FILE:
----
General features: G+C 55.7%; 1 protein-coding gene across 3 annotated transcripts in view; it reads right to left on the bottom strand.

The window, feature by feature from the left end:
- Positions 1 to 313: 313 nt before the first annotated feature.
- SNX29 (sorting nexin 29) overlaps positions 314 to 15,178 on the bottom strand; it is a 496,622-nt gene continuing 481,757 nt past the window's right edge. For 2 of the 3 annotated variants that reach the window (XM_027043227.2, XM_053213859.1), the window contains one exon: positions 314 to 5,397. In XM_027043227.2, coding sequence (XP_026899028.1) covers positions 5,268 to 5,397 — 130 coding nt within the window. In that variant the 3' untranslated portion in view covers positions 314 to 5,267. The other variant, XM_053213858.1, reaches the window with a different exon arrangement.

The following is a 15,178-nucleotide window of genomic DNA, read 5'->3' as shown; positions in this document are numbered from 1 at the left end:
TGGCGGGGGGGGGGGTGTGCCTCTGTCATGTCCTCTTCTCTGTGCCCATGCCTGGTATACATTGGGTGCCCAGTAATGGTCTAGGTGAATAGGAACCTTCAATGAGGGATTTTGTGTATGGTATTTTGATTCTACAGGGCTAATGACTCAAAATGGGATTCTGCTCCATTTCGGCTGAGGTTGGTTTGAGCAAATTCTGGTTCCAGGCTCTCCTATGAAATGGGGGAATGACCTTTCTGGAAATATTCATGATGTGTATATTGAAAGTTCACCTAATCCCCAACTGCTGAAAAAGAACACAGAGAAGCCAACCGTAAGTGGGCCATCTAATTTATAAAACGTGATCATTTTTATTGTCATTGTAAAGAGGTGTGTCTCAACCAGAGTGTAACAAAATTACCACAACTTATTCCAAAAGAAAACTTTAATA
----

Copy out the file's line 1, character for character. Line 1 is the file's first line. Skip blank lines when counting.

General features: G+C 55.7%; 1 protein-coding gene across 3 annotated transcripts in view; it reads right to left on the bottom strand.